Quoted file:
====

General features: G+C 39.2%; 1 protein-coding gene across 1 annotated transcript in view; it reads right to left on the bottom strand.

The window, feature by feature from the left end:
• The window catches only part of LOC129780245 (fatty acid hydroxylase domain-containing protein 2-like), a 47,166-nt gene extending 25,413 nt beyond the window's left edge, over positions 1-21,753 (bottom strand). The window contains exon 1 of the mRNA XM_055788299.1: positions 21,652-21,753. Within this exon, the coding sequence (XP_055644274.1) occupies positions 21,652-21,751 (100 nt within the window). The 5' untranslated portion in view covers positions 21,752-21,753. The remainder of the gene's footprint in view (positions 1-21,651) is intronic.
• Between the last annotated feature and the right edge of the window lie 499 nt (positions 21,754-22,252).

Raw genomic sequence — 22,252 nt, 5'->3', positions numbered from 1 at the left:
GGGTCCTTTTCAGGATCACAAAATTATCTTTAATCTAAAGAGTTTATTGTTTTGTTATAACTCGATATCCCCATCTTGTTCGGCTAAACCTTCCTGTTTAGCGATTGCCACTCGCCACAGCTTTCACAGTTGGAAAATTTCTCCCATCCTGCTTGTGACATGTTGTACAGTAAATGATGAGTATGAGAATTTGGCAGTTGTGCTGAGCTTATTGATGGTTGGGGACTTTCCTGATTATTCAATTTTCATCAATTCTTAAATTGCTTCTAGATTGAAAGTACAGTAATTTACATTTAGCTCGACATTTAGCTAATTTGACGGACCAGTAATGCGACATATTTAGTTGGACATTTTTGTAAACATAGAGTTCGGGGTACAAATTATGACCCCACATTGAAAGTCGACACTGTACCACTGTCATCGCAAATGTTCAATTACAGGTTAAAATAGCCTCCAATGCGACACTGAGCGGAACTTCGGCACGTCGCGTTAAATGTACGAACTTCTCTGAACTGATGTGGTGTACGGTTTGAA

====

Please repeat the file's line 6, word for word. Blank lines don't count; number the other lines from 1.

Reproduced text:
GGGTCCTTTTCAGGATCACAAAATTATCTTTAATCTAAAGAGTTTATTGTTTTGTTATAACTCGATATCCCCATCTTGTTCGGCTAAACCTTCCTGTTTAGCGATTGCCACTCGCCACAGCTTTCACAGTTGGAAAATTTCTCCCATCCTGCTTGTGACATGTTGTACAGTAAATGATGAGTATGAGAATTTGGCAGTTGTGCTGAGCTTATTGATGGTTGGGGACTTTCCTGATTATTCAATTTTCATCAATTCTTAAATTGCTTCTAGATTGAAAGTACAGTAATTTACATTTAGCTCGACATTTAGCTAATTTGACGGACCAGTAATGCGACATATTTAGTTGGACATTTTTGTAAACATAGAGTTCGGGGTACAAATTATGACCCCACATTGAAAGTCGACACTGTACCACTGTCATCGCAAATGTTCAATTACAGGTTAAAATAGCCTCCAATGCGACACTGAGCGGAACTTCGGCACGTCGCGTTAAATGTACGAACTTCTCTGAACTGATGTGGTGTACGGTTTGAA